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>> On to the question--one thing it tells us is that people will see almost
>> anything.  _Maverick_ is a hit.  Even more depressing, however (since I
>> enjoyed _Maverick_ but found it "disappointing" which means I hoped for
>> more!) is the success of _The Flintstones_ which is a terrible movie!
>> David Desser,UIUC Cinema Studies
>
>I can imagine the British saying the same thing  about their 19th-century
>theater so I'm not too sure how valuable a "people will see almost anything"
>analysis might be. However, the success of _The Fugitive_ and _Maverick_ and
>_The
>Flintstones_ and most of the other TV ripoffs might say something about
>the state of the mainstream film industry. Perhaps they have
>blockbustered themselves into a situation where, instead of choosing any
>number of obscure scripts, studios/producers choose instead a presumeably
>sure-fired hit that is guarenteed to strike a chord with movie-goers.
>It's probably nothing new in Hollywood, just more manic and perhaps a
>good deal more cynical than ever before.
>
>--Patrick
>
>BTW, without giving away too much of the plot, what is "terrible" about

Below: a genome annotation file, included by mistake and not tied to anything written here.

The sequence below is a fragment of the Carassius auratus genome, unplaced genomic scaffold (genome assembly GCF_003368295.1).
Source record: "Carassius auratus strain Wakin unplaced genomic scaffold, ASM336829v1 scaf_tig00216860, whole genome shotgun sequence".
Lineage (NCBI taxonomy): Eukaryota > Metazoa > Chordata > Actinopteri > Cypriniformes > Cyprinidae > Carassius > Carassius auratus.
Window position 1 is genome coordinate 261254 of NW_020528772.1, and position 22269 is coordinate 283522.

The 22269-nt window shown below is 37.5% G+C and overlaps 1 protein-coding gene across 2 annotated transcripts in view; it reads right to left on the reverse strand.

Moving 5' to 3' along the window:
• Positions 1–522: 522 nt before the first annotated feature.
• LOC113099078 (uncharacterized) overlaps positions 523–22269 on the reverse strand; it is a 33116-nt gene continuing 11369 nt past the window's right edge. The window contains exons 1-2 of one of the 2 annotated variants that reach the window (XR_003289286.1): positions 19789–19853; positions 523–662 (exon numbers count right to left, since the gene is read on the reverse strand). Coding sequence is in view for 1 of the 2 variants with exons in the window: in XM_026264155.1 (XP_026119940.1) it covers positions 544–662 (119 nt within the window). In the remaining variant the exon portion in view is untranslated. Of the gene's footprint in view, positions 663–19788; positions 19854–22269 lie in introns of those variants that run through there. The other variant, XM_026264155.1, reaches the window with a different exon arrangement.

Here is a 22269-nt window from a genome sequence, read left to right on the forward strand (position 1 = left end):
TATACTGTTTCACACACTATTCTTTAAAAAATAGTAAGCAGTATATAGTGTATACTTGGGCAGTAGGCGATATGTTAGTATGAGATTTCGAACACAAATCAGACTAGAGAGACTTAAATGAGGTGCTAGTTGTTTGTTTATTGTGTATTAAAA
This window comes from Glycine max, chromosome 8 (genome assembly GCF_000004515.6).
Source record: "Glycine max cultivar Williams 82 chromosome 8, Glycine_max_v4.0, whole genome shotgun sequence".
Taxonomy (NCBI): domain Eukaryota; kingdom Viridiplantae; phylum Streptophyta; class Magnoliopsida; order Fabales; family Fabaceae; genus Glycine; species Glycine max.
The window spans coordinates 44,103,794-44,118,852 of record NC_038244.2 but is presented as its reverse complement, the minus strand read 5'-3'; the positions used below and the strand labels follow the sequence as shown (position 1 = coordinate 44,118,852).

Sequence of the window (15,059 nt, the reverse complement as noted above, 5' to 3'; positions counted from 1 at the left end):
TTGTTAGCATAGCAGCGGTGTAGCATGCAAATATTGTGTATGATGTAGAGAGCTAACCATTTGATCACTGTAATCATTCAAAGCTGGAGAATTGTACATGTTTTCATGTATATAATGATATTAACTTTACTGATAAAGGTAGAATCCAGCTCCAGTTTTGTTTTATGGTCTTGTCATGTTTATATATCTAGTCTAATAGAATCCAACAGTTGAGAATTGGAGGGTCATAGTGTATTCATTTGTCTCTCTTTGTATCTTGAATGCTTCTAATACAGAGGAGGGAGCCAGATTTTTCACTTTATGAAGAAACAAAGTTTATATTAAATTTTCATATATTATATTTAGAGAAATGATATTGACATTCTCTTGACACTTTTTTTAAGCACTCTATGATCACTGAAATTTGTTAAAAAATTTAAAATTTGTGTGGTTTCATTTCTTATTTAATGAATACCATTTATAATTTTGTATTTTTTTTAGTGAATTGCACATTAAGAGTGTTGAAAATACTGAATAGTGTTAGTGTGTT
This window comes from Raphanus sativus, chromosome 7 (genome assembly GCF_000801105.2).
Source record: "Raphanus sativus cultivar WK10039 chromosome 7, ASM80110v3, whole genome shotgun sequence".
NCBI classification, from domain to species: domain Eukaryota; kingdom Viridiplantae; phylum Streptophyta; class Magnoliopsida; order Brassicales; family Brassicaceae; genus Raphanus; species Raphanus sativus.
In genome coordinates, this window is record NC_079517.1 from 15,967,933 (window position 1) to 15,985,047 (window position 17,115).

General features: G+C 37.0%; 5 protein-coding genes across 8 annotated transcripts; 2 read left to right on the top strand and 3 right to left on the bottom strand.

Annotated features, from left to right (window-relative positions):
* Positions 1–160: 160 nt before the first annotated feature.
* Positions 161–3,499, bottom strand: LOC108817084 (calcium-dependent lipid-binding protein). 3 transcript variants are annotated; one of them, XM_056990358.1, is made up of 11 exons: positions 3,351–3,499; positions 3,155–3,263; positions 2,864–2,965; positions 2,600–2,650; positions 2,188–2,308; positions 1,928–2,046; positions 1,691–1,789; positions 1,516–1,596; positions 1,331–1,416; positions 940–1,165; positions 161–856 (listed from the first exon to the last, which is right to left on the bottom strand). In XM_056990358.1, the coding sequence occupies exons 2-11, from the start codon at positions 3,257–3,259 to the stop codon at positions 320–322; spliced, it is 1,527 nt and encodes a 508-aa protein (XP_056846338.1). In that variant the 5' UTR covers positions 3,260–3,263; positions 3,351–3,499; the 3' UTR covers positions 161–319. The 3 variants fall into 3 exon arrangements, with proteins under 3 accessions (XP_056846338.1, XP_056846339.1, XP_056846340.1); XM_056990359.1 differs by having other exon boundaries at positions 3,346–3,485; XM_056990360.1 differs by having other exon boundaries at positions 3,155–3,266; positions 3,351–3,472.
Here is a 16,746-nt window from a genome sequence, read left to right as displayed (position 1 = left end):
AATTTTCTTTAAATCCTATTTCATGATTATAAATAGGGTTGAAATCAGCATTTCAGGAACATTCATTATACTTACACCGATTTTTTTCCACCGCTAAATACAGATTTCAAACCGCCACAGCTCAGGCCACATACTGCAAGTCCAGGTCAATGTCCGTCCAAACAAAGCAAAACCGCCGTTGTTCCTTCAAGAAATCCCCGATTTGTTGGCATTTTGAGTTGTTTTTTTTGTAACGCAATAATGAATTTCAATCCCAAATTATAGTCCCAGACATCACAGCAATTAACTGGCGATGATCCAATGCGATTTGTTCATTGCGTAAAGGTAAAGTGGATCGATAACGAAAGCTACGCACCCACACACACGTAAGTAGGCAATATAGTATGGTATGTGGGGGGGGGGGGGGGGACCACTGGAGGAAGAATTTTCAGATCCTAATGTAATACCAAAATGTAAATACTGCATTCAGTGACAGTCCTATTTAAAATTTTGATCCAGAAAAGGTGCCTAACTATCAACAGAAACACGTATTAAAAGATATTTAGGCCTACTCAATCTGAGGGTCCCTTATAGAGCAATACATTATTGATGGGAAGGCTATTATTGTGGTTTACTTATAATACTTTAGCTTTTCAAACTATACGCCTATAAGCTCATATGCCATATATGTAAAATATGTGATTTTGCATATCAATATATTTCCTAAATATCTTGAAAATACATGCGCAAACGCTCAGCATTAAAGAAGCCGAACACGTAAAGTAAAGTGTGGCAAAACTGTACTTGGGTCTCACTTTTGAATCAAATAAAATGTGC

>_The Flintstones_?
 
Most of the above I agree with, especially the "sure-fire hit."  But I do
believe there is a "crisis in creativity" where not only to producers,
executives, agents  not know what is good, but people writing scripts have
little left to say.  An over-abundance of media entertainment?  Do we
really look forward to 100+ channels of television, and still little worth
watching?
   As for _The Flintstones_ the point of the film seemed to be to duplicate
in "live action" effects that appeared in the cartoon.  Little,
old-fashioned things like "character," "plot," "theme" were completely
missing.  There was little to hold on to, little to engage the viewer (in
fact, almost nothing).  It was a depressing waste of time and effort.  All
of the "creativity" seemed to go into how many puns and other variations of
"rock," "stone," etc. they could come up with. The best of these comes
right at the start, when they attend a drive-in movie...it's all downhill
from there.
 
DD
 
_____________________________________
David Desser,UIUC Cinema Studies
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